I wonder how this will play out/work. Will it cause problems if programs within Linux are covered by different versions of the GPL? (For those that may not know, Linus Torvalds has said that the Linux kernel will stay under the current, version two, of the GPL.) Or will Linux, as a whole, stay under GPL2? (This article mentions Linux may/could stay under GPL2.) Will GPL3 make it, or will someone challenge Stallman?

  10. #10
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    Re: Microsoft/Novell deal, what do you think?

    Microsoft's developer patent pledge "worse than useless" says Software Freedom Law Center
    November 10, 2006

    ..... “It's worse than useless, writes Bradley Kuhn, SFLC CTO. “Don't be confused by the illusion of a truce; developers are no safer from Microsoft patents now than they were before.”....

    ...The patent covenant only applies to software that you develop at home and keep for yourself; the promises don't extend to others when you distribute. You cannot pass the rights to your downstream recipients, even to the maintainers of larger projects on which your contribution is built.”....
    Complete article over at Computer Buisness Review Online

    Bradley M. Kuhn's Letter to the FOSS Development Community Regarding Microsoft's Patent Promise from Software Freedom Law Center


    MS open to more Linux deals
    Correspondents in Mumbai
    NOVEMBER 10, 2006
    MICROSOFT is open to more deals like one it just agreed with Novell for open-source Linux software, but believes customers will continue to pay for software, its chief executive told an Indian newspaper.

    "We will love to put that kind of agreement in place with anyone who distributes Linux software, Red Hat, whoever else," Steve Ballmer told India's Economic Times.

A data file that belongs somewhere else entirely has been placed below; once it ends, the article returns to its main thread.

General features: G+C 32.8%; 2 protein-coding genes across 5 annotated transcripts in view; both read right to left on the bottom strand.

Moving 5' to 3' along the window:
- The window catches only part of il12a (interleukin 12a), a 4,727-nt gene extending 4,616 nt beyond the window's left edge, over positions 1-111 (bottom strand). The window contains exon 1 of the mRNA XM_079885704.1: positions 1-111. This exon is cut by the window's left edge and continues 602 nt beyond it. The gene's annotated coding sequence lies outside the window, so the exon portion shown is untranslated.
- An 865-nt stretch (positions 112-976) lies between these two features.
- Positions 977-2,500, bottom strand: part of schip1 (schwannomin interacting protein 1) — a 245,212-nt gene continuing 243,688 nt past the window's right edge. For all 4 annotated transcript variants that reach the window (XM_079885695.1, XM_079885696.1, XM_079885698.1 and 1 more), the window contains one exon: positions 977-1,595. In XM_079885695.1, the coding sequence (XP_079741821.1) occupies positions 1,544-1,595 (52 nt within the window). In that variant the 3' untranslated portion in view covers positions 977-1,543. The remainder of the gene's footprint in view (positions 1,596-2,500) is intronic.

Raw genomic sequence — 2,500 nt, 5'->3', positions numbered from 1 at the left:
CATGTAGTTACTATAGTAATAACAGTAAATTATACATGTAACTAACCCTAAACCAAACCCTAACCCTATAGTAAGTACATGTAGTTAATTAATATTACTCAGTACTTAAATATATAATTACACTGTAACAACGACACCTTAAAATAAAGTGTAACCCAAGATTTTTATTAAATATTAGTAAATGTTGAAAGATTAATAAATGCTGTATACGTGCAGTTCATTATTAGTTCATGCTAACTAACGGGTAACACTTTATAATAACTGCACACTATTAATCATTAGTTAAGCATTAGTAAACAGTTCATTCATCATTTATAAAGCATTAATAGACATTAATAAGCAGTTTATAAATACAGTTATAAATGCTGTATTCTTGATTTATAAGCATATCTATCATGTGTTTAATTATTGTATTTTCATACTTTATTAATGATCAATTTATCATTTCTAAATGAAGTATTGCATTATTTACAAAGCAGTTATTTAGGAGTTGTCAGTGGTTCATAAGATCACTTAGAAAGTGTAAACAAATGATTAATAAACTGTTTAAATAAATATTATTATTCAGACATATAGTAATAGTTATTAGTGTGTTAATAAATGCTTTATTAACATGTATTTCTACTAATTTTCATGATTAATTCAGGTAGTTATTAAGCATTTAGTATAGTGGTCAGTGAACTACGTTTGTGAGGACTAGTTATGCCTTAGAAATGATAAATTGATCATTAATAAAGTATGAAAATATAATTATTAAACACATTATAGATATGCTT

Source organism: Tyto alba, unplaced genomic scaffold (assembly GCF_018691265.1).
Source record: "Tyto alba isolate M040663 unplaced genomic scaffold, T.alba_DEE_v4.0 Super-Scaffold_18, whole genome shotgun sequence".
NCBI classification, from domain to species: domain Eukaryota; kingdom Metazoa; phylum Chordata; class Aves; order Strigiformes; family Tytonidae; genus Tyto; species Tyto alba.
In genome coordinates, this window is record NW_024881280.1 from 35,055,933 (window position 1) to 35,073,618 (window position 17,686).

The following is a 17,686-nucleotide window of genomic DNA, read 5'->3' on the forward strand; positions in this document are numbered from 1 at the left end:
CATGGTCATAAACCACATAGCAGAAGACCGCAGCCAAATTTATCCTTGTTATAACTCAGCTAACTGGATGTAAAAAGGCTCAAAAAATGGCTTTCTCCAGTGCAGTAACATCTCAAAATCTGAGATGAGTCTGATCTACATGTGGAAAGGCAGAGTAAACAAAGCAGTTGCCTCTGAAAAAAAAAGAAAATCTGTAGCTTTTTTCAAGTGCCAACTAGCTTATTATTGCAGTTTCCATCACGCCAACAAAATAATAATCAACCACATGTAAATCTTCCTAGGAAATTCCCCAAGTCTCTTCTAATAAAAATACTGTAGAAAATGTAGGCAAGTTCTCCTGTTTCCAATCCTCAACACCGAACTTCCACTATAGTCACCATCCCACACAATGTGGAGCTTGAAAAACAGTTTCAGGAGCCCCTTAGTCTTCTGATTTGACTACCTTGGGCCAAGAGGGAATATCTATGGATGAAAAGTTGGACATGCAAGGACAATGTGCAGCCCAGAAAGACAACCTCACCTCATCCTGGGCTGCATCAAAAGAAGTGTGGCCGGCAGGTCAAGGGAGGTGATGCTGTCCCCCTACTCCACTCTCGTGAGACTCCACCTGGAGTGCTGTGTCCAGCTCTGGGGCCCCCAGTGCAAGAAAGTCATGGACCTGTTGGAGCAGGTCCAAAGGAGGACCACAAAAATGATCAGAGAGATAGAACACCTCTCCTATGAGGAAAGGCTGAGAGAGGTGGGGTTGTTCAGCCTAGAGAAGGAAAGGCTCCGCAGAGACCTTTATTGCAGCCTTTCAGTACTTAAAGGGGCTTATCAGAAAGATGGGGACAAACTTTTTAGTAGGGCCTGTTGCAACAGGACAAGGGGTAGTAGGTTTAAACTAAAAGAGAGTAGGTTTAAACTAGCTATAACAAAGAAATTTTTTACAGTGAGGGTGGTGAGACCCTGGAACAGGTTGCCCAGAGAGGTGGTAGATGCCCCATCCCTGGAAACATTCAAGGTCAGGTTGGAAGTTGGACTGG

Complete article over at Australian IT
    Last edited by Christop54; 11-11-2006 at 12:24 AM. Reason: Another article to add

  11. #11
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    Re: Microsoft/Novell deal, what do you think?

    There are a number of developers who are going to stick with v2 of the GPL, as v3 in its current form was deemed incompatible with certain projects.

  12. #12
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    Re: Microsoft/Novell deal, what do you think?

    Quote Originally Posted by Bryan View Post
    There are a number of developers who are going to stick with v2 of the GPL, as v3 in its current form was deemed incompatible with certain projects.
    Okay then. That answers that.

  13. #13
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    Re: Microsoft/Novell deal, what do you think?


  14. #14
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    Re: Microsoft/Novell deal, what do you think?

    Quote Originally Posted by Christop54 View Post
    Strong stuff:

    There are serious questions regarding how Novell intends to go on with its business. Developers are jumping ship. The very software that you sell is owned by parties who are now hostile to your company. The C library, essential to run every program on your system, is the property of the Free Software Foundation, which will surely relicense that library to LGPL 3. The leading developer of that library is a Red Hat employee. It's already been announced that GPL and LGPL 3 will contain terms that make it untenable to use while your patent agreement with Microsoft stands.

    The Samba software and hundreds of other programs will probably go a similar path. The Novell-Microsoft agreement has even had the power to make the Linux kernel developers and the large companies that support them take a fresh look at GPL 3. In the face of these changes, Novell will probably be stuck with old versions of the software, under old licenses, with Novell sustaining the entire cost and burden of maintaining that software. Novell will have to maintain its customers on old versions while the community takes GPL 3 versions of the same software into the future.

    In short, now that Novell has chosen not to hang together with the Free Software community, we've chosen not to do so with you.
    It would only take one or two key component programs (kernel, samba etc) to go this path to leave SuSe totally dead in the water. Without the ability to redistribute or backport patches from newly licenced programs, SuSe' position becomes untenable.

  15. #15
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    Re: Microsoft/Novell deal, what do you think?

    Drop suse and run gentoo.
    Gentoo has far better support than suse could ever dream of, not that one would need it, but if need be, the strong support community is there.
    Best way to protest suse is stop buying it and watch it go by the way side real quick. Gentoo is the way to go.